Morales says the firm has had the program in place for 20 years. “When Jeff came on board, he named the program Bounce Back and he invested more time with the agencies and the County,” she says.

Seeking Space in the Sweet Spot

The success of Bounce Back, as well as increased demand for U.S. Rubber products, has the company bursting at the seams. “In the next three to five years, we will at least double or triple our workforce. I am in a constant state of hiring,” says Morales. “We have added more machines and that requires more bodies. We operate two full shifts, and we will bring on a third shift in the next 30 days. There is never a time when I don’t need to hire at least four to six people.”

Baldassari says his firm processed 15 million pounds of discarded truck tires last year.

“About half our workforce is sourced through non-profit agencies like the County and state,” he notes. “We have been doing this since the late 1990s. Since the spring of 2020, we have exponentially grown. When you have labor shortages, it compounds the challenge. We are competing in the Inland Empire with the big boys. It is difficult to go to the traditional market. That market is very transactional. Jobs go to the highest bidder.  Second-chance hiring has been a great resource for us to support our growth.”


Baldassari calls San Bernardino County a “business-friendly community. The County and the City of Colton are supportive of our company and our programs with incentives to grow the business and stay here. We’re looking for a new location, and the County has been helpful. The incentives are excellent. We’re looking for a facility right now. We’re trying to keep up with growth. We’re located at the midpoint of downtown Riverside and downtown San Bernardino, just off I-15 between the 60 and the 10.”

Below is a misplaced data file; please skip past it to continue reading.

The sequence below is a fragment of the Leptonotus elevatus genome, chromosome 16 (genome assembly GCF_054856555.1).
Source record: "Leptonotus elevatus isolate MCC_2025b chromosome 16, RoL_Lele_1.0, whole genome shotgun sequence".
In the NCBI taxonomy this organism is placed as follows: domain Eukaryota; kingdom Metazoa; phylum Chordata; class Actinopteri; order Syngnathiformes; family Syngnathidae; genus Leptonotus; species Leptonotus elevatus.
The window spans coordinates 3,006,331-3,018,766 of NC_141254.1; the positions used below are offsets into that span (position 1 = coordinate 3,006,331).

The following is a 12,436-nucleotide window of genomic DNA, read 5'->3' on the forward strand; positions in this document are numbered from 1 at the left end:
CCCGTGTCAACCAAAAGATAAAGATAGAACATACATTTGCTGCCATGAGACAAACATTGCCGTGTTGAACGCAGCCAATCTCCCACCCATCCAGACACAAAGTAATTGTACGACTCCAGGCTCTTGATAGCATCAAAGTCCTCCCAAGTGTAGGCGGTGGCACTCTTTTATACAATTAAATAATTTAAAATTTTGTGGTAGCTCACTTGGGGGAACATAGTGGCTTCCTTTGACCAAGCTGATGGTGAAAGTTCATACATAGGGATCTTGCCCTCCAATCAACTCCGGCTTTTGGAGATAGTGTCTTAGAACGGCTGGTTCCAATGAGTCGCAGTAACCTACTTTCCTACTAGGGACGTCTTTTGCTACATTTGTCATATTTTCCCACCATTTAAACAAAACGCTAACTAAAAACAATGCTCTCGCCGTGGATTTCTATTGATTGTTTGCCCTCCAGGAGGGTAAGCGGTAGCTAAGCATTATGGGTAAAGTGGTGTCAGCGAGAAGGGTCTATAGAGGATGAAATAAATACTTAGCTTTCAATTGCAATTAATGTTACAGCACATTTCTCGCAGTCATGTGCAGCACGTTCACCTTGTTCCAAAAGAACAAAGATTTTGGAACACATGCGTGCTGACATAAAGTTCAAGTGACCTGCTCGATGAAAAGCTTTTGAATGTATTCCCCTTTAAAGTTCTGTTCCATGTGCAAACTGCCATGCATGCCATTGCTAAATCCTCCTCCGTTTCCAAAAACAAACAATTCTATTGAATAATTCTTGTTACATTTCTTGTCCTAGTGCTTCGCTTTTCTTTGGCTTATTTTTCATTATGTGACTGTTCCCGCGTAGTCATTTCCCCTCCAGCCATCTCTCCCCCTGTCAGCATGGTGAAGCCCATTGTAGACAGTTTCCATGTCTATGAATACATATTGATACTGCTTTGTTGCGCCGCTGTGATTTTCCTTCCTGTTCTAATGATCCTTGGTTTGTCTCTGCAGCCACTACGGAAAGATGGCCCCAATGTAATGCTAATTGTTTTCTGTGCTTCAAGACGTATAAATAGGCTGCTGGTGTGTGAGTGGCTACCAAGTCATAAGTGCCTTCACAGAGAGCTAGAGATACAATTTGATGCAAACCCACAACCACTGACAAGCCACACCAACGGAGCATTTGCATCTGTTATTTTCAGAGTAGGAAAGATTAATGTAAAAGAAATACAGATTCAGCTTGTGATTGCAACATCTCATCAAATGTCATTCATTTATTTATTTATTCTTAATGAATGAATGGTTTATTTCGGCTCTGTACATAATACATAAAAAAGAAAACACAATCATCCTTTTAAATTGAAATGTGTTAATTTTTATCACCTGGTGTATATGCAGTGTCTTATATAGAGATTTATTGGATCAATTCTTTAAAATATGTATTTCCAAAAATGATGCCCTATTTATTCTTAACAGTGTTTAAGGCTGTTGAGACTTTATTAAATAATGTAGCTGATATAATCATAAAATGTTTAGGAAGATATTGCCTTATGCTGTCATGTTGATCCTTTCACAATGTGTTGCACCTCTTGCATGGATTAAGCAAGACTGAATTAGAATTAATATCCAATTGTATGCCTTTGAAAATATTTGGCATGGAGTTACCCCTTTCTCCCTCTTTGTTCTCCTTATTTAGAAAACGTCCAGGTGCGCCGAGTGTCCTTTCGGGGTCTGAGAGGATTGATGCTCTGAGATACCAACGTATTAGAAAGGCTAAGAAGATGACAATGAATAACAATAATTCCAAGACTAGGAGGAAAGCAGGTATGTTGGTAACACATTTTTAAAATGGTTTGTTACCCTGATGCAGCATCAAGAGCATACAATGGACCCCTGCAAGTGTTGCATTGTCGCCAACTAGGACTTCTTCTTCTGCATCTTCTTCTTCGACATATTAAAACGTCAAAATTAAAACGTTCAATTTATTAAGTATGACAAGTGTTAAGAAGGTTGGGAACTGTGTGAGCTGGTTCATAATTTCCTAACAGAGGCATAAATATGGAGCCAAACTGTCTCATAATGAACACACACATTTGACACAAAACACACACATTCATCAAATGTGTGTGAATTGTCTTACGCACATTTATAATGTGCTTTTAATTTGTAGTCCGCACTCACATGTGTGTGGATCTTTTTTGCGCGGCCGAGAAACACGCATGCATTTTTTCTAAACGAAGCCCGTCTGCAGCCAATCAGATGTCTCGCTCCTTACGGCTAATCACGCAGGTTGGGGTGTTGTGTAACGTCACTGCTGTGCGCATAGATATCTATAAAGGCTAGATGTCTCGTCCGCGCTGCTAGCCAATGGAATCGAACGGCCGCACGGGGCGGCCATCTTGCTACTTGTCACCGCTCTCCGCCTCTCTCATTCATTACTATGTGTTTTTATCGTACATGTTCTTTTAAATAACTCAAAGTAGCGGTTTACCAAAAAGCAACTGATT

Baldassari is looking for 80,000 to 150,000 sq. ft. of space. “We started in 1996 in Riverside. We have about 70 employees today in a 50,000-square-foot facility in Colton,” he adds. “We’re working three shifts around the clock. We would use 80,000 to 100,000 square feet immediately.”

Training Talent from Fontana to Victorville

The County offers other training resources as well. The Intech Center in Fontana, for example, is the first public-private partnership in the California Community College System and quite possibly in the U.S. InTech provides in-demand technical training and professional development programs that include nationally recognized and stackable certifications that lead to good-paying careers.

A 33,000 sq.-ft. facility with six classrooms, a computer lab, mechatronics lab, electrical lab and mechanical lab, the center is operated by Chaffey College Economic Development and is 100% self-funded.

Thanks to the success of the InTech Center, the college decided to launch the High Desert Training Center in Victorville to provide additional training support in that northern region of the County. 

This Investment Profile was prepared under the auspices of San Bernardino County. For more information, contact the county Economic Development Department at 909-387-4700. On the web, go to

Ron Starner
Executive Vice President of Conway, Inc.

Ron Starner

Ron Starner is Executive Vice President of Conway Data, Inc. He has been with Conway Data for 22 years and serves as a writer and editor for both Site Selection and the company's Custom Content publishing division. His Twitter handle is @RonStarner.


Related Articles

Subscribe to Site Selection

Most Popular Articles

Site Selection online is a worldwide service of Conway Data, Inc. ©1983-2024, all rights reserved. Data is from many sources and not warranted to be accurate or current. To unsubscribe from our print magazine, contact Julie Clarke. For general inquiries, visit our contact page. For technical inquiries contact the Webmaster.